We are University of the Year for Graduate Employment for the second year in a row - The Times and Sunday Times Good University Guide 2018, 2019.
At LSBU, we want to set you up for a successful career. During your studies – and for two years after you graduate – you’ll have access to our Employability Service, which includes:
- An online board where you can see a wide range of placements: part-time, full-time or voluntary. You can also drop in to see our Job Shop advisers, who are always available to help you take the next step in your search.
- Our Careers Gym offering group workshops on CVs, interview techniques and finding work experience, as well as regular presentations from employers across a range of sectors.
Our Student Enterprise team can also help you start your own business and develop valuable entrepreneurial skills.
Our academics have worked professionally in the journalistic and television industries; our guest lecturers are at the forefront of contemporary journalism.
Contact with the teachers is great, they are all journalists and have some amazing experiences and contacts.
Souleyman Messalti, BA (Hons) Journalism
Recent guest lecturers:
- Francesca Panetta, freelance multimedia editor, The Guardian
- Claudine Boeglin, in-house digital media editor and creative director, Thomson Reuters Foundation
- Michael Kosmides, freelance broadcast journalists, BBC, CNN, Al-Jazeera
- Christopher Hack, freelance journalist, BBC and The Times
- Rob John, freelance documentary producer, BBC and Channel 4
- Angus Bate, freelance journalist, The Guardian and The Sunday Times
- Nick Johnstone, freelance journalist, The Guardian, The Times, Dazed and Confused and The Daily Telegraph
- Nina Perry, freelance journalist, BBC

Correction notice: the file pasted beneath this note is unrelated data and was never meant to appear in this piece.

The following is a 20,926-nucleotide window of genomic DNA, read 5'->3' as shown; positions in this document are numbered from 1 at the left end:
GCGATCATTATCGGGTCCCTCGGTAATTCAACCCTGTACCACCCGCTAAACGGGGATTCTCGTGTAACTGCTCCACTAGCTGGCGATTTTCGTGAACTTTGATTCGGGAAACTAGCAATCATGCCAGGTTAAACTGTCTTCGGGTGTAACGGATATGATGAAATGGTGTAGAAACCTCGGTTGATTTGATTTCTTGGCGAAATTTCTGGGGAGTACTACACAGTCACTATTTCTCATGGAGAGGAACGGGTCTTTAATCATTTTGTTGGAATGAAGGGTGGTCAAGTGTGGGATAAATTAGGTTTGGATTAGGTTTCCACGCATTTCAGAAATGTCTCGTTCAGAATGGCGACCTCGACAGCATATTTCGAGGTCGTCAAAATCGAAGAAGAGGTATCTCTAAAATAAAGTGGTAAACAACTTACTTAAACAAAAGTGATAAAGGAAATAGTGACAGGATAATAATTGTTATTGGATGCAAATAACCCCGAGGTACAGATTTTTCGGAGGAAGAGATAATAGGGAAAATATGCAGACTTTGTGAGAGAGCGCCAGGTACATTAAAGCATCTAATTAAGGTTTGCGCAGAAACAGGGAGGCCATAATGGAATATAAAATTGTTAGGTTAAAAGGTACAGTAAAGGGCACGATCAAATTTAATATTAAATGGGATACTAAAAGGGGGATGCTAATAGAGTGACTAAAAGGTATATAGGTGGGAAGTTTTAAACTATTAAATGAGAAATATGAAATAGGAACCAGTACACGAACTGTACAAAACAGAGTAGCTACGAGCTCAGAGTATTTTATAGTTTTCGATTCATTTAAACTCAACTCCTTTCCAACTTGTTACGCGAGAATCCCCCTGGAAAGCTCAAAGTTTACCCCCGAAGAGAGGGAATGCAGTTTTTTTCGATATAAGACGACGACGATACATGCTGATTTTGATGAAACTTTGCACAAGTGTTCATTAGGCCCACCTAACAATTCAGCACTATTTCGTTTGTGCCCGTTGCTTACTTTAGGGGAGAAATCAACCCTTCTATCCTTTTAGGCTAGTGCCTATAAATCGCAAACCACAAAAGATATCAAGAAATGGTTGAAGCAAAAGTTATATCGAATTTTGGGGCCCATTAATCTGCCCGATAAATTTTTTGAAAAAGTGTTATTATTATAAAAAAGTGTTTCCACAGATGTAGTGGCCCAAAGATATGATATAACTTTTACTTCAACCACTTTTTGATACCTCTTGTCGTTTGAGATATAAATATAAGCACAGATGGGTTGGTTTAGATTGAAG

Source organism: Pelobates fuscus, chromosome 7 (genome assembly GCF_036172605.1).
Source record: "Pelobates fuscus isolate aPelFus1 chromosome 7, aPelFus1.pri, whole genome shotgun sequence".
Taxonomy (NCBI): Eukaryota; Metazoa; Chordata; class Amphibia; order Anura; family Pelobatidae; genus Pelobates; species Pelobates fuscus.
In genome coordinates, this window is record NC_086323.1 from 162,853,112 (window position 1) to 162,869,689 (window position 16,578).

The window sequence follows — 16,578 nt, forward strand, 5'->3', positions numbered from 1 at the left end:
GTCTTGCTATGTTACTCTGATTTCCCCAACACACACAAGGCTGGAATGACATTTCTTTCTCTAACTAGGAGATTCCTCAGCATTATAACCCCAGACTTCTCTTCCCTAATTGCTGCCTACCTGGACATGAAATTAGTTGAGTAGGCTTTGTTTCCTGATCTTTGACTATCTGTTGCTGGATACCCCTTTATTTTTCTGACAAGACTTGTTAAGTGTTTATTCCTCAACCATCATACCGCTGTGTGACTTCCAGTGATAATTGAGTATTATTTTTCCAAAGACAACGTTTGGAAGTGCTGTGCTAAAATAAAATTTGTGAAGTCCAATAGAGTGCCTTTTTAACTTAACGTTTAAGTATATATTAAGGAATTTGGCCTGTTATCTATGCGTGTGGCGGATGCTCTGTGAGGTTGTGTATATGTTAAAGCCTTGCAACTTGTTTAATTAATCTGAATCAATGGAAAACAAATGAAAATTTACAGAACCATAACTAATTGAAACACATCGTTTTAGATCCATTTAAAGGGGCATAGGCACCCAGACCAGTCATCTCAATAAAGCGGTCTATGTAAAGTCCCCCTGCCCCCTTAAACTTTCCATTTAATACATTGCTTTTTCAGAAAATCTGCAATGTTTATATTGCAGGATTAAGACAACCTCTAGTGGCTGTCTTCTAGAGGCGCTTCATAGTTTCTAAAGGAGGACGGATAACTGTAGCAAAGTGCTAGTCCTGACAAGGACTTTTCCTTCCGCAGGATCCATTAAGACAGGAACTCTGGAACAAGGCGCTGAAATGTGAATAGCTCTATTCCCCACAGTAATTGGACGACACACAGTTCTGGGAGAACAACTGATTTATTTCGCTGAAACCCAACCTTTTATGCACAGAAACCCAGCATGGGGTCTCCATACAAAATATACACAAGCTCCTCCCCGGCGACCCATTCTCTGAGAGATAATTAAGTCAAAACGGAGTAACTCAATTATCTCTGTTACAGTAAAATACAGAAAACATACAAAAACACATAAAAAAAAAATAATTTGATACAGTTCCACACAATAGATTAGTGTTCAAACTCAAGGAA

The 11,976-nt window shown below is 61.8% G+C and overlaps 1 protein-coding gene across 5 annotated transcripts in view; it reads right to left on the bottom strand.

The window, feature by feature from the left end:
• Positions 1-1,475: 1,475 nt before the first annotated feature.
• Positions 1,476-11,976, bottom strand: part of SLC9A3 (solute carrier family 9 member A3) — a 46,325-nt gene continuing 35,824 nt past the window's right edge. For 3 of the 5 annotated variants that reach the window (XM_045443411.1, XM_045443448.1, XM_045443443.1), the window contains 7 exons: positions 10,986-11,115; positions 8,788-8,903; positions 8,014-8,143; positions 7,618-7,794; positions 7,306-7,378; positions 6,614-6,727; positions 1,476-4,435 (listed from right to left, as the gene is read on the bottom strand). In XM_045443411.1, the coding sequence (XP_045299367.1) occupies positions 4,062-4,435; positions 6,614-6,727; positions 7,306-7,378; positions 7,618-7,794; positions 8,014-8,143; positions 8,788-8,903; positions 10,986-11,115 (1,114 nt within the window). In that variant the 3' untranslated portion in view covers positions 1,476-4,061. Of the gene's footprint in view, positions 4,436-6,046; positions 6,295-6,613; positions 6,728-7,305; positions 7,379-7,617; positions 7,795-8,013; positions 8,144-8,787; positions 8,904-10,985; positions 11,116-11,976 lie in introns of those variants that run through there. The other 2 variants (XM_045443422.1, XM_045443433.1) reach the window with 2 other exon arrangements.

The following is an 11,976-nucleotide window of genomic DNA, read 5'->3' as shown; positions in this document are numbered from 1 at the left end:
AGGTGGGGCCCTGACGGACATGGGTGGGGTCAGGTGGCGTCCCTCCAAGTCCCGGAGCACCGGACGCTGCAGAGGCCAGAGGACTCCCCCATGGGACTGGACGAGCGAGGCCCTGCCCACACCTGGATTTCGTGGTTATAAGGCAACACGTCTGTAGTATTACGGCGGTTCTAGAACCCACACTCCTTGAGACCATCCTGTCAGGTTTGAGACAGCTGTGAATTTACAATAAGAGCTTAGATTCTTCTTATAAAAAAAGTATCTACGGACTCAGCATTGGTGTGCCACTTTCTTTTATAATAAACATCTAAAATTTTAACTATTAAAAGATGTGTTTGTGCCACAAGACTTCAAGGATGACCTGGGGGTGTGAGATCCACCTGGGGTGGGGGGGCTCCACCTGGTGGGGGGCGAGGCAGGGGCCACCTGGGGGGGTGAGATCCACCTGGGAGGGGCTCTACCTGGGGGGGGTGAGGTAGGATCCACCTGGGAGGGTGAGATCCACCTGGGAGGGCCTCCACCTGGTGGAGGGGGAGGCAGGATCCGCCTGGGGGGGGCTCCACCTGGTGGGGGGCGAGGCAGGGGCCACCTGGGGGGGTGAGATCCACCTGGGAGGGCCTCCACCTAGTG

- Honey Salvadori, freelance journalist, BBC, Channel 4, Channel 5, Elle and Marie Claire
- Denise Scott-McDonald, freelance broadcast journalist, Bloomberg Television
- Adrian Gatton, freelance broadcast investigative journalist, BBC and Channel Four
- Joseph Stashko, in-house digital news development editor, The Times and The Sunday Times
Work placements are integral to the course and you are required to complete at least 140 hours over your three years of study. We arrange placements for you as of some of your modules and we help you find a place in the Media of your choice, gaining relevant work. In addition to this, we mediate job opportunities from within the industry. By the time you graduate, you’ll have carried out both a work placement and internship. Workplaces include the BBC, ITV, London Live, Reuters, The Guardian, The Daily Mail, The Evening Standard, The Sunday Times, The Daily Telegraph, Time Out, The Independent and many others.
- The Broadcast Journalism Training Council that accredits the course is a partnership of UK media employers and education providers with a shared goal of ensuring the highest professional standards of journalism training. BJTC accreditation ensures students complete courses capable of working as journalists in the production of online, multimedia and broadcast in the world of news, current affairs, features and documentaries.
The radio studio and newsroom in LSBU Media Studios have been designed to recreate the working environment of national news organisations up and down the country.
Working on MACs using the full Adobe Creative Suite, you'll be exposed to a constant stream of news from 3, 42” screens running 24h hour news feeds from a variety of agencies, allowing you to monitor and respond to stories in a live environment.
Teaching and learning